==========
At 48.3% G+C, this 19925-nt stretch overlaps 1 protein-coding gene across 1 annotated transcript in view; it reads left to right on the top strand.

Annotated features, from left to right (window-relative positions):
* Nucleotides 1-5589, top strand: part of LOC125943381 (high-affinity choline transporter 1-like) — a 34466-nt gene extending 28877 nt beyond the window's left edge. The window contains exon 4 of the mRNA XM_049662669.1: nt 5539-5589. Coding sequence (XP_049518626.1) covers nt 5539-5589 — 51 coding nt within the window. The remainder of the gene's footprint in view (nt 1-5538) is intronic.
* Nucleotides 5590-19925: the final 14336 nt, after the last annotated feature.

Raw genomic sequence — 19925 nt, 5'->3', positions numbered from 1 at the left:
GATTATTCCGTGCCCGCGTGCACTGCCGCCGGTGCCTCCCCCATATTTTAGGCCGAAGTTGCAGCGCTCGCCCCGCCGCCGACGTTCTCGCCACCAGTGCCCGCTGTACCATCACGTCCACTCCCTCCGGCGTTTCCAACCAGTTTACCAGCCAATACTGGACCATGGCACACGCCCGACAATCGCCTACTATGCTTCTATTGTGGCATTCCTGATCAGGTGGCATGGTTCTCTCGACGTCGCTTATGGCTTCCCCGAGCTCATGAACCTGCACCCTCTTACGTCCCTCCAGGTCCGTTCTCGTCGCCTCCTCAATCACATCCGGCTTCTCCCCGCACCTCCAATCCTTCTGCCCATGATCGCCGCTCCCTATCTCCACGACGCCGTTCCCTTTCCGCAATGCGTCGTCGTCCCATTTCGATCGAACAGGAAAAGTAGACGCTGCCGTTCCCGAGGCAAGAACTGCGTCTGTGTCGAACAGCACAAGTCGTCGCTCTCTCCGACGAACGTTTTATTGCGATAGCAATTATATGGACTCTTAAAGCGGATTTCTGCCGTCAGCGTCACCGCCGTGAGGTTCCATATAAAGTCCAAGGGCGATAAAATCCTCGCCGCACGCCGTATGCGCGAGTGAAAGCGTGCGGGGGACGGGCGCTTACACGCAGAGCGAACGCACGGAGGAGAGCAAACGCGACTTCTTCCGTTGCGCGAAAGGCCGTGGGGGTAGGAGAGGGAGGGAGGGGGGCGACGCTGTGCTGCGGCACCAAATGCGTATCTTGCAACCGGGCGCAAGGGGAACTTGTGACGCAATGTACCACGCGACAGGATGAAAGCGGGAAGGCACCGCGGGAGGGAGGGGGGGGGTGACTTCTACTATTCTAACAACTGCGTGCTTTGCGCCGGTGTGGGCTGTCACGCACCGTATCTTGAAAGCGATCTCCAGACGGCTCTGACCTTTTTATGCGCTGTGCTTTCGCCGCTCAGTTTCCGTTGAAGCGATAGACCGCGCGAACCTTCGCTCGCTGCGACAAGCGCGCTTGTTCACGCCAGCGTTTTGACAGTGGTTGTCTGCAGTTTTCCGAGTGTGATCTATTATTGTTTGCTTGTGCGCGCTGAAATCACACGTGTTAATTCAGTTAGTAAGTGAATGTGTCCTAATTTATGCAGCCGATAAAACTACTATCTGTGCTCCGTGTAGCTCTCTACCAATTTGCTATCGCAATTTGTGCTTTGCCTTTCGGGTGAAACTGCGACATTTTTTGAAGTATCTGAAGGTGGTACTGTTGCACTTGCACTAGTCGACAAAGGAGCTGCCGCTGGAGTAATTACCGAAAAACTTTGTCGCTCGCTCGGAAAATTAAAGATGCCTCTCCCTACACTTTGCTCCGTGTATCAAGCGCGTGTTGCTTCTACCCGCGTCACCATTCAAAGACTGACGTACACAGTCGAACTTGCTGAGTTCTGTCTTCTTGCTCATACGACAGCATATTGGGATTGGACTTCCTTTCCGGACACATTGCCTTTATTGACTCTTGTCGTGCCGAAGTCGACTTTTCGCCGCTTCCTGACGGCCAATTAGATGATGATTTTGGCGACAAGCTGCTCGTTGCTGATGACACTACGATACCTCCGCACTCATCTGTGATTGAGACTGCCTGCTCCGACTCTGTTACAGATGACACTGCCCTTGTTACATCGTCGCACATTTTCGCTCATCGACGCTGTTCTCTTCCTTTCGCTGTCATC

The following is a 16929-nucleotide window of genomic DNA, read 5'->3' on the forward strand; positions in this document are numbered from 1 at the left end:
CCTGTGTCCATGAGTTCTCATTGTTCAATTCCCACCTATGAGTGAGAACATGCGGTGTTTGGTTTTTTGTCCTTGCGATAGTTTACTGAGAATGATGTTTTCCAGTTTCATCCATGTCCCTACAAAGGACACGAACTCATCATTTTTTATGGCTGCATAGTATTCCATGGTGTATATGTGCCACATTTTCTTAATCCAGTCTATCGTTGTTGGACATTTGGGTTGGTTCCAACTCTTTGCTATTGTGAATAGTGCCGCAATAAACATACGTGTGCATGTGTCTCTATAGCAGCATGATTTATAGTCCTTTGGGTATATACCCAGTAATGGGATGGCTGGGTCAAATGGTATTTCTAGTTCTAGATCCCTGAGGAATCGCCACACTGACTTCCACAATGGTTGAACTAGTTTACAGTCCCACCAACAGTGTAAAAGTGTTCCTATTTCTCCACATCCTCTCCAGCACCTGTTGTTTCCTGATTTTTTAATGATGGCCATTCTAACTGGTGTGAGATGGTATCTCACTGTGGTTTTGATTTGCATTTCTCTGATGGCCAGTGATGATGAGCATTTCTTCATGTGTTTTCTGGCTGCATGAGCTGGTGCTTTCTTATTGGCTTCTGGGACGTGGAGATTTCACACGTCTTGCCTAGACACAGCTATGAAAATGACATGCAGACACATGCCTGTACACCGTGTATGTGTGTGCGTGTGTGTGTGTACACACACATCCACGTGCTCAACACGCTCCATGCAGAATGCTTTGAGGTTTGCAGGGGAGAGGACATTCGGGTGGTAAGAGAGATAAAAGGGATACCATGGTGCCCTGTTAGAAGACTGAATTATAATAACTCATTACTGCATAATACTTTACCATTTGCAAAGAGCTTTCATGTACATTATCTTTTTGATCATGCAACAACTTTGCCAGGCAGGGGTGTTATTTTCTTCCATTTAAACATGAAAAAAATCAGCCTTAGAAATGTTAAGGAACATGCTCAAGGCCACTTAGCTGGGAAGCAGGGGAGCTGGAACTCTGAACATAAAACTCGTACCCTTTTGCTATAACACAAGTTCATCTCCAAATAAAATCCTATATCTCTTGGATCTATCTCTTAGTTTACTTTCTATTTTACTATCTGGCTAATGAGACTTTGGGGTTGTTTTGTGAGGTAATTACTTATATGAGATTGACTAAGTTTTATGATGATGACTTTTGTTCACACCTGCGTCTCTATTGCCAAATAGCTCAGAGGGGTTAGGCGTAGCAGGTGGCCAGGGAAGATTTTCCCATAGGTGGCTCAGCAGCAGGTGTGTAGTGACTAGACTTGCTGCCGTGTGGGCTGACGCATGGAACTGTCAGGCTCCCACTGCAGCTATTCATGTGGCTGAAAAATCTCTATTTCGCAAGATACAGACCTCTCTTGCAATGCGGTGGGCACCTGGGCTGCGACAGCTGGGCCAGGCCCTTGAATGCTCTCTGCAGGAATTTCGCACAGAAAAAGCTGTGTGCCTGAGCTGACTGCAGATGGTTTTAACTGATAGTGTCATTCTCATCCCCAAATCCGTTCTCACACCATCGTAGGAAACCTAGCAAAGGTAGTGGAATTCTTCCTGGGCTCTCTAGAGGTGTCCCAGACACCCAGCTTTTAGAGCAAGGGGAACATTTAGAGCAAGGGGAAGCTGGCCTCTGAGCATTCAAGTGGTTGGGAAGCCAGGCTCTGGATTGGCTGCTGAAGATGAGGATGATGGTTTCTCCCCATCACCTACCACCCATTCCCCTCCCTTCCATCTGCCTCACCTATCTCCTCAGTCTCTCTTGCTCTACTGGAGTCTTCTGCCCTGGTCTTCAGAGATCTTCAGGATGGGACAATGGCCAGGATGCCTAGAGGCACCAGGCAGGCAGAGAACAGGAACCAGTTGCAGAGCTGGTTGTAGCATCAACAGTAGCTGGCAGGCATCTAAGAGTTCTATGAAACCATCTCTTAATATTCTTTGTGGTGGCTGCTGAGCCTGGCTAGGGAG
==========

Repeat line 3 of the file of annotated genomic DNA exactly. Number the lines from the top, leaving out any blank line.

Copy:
* Nucleotides 1-5589, top strand: part of LOC125943381 (high-affinity choline transporter 1-like) — a 34466-nt gene extending 28877 nt beyond the window's left edge. The window contains exon 4 of the mRNA XM_049662669.1: nt 5539-5589. Coding sequence (XP_049518626.1) covers nt 5539-5589 — 51 coding nt within the window. The remainder of the gene's footprint in view (nt 1-5538) is intronic.